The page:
Ethics approval was obtained through the Sparsh Hospital for Advanced Surgeries, #146, Infantry Road, Bangalore prior to the initiation of the study. The study documents reviewed were (protocol, informed consent form, investigator brochure, and case record form). The aforesaid Ethics Committee was registered under central drugs standard control organization as per the gazette notification number F.28-10/45-H(1), dated 21 Dec 1945 and last amended vide notification number G.S.R. 76(E) dated 08 Feb 2012.
This study included a total of 20 healthy volunteers. An initial screening visit was scheduled during which all subjects first signed written informed consent. Before the signing of the informed consent adequate oral and written information concerning the study was provided to the subjects and subjects were provided with ample opportunity to consider their participation in the study. After obtaining a signed informed consent subjects were screened for the study.
For the DOMS model under study, we selected the following design features: prospective, double blind, randomized, and placebo controlled. The analgesic efficacy of DigeZyme® was compared with a matching placebo. The pre specified efficacy end points of the study were assessed on Day 0 (pre exercise) and 72 hours post exercise.
Twenty healthy males with no known musculoskeletal pathology participated in the study. Subjects were excluded if they met one or more of the following exclusion criteria: treatment with antiinflammatory/ analgesic/antioxidant drugs in the previous month, abnormal liver or renal function tests, laboratory findings suggestive of an active inflammatory or infectious process and presence of any known disease.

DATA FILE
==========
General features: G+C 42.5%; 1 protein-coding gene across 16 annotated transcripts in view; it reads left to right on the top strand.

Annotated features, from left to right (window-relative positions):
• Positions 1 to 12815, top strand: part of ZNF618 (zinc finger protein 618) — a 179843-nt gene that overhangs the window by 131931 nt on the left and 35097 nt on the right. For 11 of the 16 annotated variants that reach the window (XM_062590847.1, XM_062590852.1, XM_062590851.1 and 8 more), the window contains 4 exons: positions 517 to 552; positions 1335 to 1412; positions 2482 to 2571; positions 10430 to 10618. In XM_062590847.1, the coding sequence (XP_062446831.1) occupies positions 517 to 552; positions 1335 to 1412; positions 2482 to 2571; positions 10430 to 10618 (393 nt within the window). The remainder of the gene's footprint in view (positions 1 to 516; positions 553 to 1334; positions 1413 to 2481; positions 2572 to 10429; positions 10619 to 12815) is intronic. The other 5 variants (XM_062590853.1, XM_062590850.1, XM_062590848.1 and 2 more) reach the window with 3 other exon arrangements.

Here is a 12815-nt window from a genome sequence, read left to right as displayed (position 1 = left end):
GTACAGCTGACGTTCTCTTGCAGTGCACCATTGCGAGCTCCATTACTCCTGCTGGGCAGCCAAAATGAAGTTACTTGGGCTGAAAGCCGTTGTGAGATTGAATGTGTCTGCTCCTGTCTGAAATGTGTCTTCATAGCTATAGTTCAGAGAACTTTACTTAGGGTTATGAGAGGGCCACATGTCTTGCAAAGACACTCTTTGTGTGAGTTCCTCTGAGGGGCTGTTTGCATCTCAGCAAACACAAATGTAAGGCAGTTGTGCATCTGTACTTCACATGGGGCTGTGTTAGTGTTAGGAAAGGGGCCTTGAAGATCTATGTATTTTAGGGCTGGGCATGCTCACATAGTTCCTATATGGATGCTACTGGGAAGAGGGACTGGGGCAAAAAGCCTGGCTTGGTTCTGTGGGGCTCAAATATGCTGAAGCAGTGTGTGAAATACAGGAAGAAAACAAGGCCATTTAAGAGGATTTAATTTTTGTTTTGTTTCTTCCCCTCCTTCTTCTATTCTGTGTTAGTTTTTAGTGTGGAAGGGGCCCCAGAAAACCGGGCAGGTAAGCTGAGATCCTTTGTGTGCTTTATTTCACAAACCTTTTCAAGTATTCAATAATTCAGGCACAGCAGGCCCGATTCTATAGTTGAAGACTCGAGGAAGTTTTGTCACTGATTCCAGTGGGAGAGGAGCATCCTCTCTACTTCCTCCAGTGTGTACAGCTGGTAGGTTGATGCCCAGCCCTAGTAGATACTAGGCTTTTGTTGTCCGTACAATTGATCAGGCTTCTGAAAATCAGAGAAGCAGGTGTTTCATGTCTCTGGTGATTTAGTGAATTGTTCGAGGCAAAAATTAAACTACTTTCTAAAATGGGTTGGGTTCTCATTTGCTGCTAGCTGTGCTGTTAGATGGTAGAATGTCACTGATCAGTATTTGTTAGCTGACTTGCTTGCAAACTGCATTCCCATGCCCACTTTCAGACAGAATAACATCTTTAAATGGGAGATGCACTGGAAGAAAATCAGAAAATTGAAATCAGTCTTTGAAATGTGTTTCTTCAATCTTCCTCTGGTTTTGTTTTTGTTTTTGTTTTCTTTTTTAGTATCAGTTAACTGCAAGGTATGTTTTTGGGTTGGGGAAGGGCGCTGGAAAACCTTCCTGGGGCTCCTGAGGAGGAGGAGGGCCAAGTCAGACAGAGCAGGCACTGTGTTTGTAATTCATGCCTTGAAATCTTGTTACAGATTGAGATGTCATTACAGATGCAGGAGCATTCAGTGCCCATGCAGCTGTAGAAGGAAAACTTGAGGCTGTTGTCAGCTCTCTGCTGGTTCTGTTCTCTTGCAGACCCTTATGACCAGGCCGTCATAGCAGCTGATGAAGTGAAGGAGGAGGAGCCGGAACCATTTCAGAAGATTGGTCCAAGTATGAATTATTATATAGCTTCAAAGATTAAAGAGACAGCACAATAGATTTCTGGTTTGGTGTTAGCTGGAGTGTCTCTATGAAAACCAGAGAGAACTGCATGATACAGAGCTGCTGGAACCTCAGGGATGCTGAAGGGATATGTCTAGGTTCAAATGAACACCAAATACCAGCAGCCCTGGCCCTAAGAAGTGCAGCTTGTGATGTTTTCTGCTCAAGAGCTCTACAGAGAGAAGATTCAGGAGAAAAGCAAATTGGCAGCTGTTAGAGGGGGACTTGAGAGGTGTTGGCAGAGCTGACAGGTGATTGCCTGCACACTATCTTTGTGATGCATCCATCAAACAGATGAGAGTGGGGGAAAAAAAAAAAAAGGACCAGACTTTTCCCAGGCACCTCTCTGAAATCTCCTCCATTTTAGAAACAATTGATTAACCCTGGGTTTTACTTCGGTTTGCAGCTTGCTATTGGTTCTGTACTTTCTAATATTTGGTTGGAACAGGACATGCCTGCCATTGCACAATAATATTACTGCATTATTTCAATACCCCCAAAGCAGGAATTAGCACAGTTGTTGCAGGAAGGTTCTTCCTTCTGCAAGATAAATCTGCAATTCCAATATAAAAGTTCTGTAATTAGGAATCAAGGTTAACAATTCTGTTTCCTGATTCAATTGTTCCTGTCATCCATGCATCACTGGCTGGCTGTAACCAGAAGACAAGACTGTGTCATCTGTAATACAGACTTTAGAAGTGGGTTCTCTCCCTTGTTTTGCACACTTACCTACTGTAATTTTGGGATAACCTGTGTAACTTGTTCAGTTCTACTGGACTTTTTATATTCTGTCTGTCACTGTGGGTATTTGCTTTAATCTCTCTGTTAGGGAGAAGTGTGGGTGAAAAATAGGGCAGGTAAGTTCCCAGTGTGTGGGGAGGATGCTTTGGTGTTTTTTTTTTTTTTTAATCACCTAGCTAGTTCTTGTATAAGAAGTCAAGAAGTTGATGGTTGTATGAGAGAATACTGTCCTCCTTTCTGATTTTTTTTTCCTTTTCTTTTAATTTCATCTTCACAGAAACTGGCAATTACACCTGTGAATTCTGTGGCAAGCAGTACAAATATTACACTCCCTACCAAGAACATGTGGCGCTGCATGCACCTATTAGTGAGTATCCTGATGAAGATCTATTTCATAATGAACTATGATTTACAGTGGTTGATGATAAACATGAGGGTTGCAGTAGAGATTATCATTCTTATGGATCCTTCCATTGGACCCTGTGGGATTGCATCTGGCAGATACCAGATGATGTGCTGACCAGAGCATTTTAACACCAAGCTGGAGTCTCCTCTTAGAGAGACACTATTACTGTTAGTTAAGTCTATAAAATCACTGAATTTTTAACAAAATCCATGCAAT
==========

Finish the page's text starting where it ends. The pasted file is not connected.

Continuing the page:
The participants also completed a health history questionnaire designed to identify the degree of risk for cardiovascular or orthopaedic complications during exercise.
Supplementation with multi enzyme complex
All participants in the experimental group received multi enzyme complex supplementation over a 3 day period. During this period, they consumed one capsule of multi enzyme complex thrice a day. The participants in the placebo group received capsules of similar size and colour. They were given identical instructions on dosage of study supplement to be followed. Study supplements were prepared and provided by Sami Labs Limited, Bangalore. The administration of treatment and placebo was blinded for both the participants and the investigator. There were no side effects reported by the participants as a result of the supplementation.
Data collection protocol
Subjects visited the clinic on day 0 (baseline visit) and subsequent visits on day 1, day 2 and day 3. After recording vital signs (blood pressure, pulse rate, heart rate and respiratory rate), medical and medication history, physical examination was conducted.
Randomisation and allocation concealment